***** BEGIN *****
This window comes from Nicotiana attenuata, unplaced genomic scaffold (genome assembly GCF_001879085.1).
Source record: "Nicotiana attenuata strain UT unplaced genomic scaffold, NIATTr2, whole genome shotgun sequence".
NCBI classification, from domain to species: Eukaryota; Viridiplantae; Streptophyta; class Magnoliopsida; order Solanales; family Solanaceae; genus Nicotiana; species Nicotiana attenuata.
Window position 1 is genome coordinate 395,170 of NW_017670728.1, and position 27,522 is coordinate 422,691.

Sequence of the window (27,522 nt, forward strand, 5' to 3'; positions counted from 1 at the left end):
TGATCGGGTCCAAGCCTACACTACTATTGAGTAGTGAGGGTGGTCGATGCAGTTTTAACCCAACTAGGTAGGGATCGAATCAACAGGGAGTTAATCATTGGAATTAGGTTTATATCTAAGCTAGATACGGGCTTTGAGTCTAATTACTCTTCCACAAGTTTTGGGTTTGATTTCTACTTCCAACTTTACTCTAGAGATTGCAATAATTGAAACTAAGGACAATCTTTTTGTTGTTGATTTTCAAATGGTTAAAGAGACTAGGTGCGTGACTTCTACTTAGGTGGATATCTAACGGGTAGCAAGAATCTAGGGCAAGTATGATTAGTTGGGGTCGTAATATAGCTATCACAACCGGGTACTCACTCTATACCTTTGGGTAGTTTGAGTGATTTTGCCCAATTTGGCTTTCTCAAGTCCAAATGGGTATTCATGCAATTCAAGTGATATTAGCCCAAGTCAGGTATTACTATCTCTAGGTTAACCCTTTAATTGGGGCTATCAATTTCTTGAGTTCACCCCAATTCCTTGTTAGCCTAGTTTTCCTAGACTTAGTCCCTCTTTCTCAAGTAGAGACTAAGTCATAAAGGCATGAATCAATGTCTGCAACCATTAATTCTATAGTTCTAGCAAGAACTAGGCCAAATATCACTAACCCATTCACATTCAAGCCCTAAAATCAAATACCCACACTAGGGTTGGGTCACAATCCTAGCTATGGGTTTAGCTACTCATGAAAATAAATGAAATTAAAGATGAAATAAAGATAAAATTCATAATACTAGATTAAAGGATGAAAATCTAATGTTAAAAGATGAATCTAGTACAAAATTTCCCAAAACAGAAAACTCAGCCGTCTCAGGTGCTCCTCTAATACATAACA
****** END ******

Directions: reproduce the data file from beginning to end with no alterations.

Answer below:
This window comes from Nicotiana attenuata, unplaced genomic scaffold (genome assembly GCF_001879085.1).
Source record: "Nicotiana attenuata strain UT unplaced genomic scaffold, NIATTr2, whole genome shotgun sequence".
NCBI classification, from domain to species: Eukaryota; Viridiplantae; Streptophyta; class Magnoliopsida; order Solanales; family Solanaceae; genus Nicotiana; species Nicotiana attenuata.
Window position 1 is genome coordinate 395,170 of NW_017670728.1, and position 27,522 is coordinate 422,691.

Sequence of the window (27,522 nt, forward strand, 5' to 3'; positions counted from 1 at the left end):
TGATCGGGTCCAAGCCTACACTACTATTGAGTAGTGAGGGTGGTCGATGCAGTTTTAACCCAACTAGGTAGGGATCGAATCAACAGGGAGTTAATCATTGGAATTAGGTTTATATCTAAGCTAGATACGGGCTTTGAGTCTAATTACTCTTCCACAAGTTTTGGGTTTGATTTCTACTTCCAACTTTACTCTAGAGATTGCAATAATTGAAACTAAGGACAATCTTTTTGTTGTTGATTTTCAAATGGTTAAAGAGACTAGGTGCGTGACTTCTACTTAGGTGGATATCTAACGGGTAGCAAGAATCTAGGGCAAGTATGATTAGTTGGGGTCGTAATATAGCTATCACAACCGGGTACTCACTCTATACCTTTGGGTAGTTTGAGTGATTTTGCCCAATTTGGCTTTCTCAAGTCCAAATGGGTATTCATGCAATTCAAGTGATATTAGCCCAAGTCAGGTATTACTATCTCTAGGTTAACCCTTTAATTGGGGCTATCAATTTCTTGAGTTCACCCCAATTCCTTGTTAGCCTAGTTTTCCTAGACTTAGTCCCTCTTTCTCAAGTAGAGACTAAGTCATAAAGGCATGAATCAATGTCTGCAACCATTAATTCTATAGTTCTAGCAAGAACTAGGCCAAATATCACTAACCCATTCACATTCAAGCCCTAAAATCAAATACCCACACTAGGGTTGGGTCACAATCCTAGCTATGGGTTTAGCTACTCATGAAAATAAATGAAATTAAAGATGAAATAAAGATAAAATTCATAATACTAGATTAAAGGATGAAAATCTAATGTTAAAAGATGAATCTAGTACAAAATTTCCCAAAACAGAAAACTCAGCCGTCTCAGGTGCTCCTCTAATACATAACA